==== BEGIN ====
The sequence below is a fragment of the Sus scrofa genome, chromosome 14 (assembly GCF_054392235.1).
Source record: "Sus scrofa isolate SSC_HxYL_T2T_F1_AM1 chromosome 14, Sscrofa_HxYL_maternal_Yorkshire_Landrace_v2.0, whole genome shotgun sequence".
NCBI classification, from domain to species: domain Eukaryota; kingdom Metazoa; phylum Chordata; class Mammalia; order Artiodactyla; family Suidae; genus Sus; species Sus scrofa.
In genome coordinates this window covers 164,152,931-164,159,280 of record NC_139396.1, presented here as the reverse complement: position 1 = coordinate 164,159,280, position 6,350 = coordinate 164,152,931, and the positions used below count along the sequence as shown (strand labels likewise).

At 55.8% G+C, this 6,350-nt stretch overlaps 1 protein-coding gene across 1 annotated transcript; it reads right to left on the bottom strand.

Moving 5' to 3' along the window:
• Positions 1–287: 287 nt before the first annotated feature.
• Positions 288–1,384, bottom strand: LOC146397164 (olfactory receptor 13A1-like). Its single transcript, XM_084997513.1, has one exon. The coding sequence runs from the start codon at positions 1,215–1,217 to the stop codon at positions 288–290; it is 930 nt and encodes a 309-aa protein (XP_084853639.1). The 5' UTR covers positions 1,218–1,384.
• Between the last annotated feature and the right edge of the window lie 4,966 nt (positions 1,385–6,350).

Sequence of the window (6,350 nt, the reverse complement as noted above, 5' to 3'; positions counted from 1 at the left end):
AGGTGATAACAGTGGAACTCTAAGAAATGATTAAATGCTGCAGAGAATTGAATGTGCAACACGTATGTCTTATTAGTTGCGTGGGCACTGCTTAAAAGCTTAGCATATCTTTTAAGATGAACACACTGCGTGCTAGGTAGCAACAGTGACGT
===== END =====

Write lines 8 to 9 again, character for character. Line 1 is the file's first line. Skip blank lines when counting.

• Positions 288–1,384, bottom strand: LOC146397164 (olfactory receptor 13A1-like). Its single transcript, XM_084997513.1, has one exon. The coding sequence runs from the start codon at positions 1,215–1,217 to the stop codon at positions 288–290; it is 930 nt and encodes a 309-aa protein (XP_084853639.1). The 5' UTR covers positions 1,218–1,384.
• Between the last annotated feature and the right edge of the window lie 4,966 nt (positions 1,385–6,350).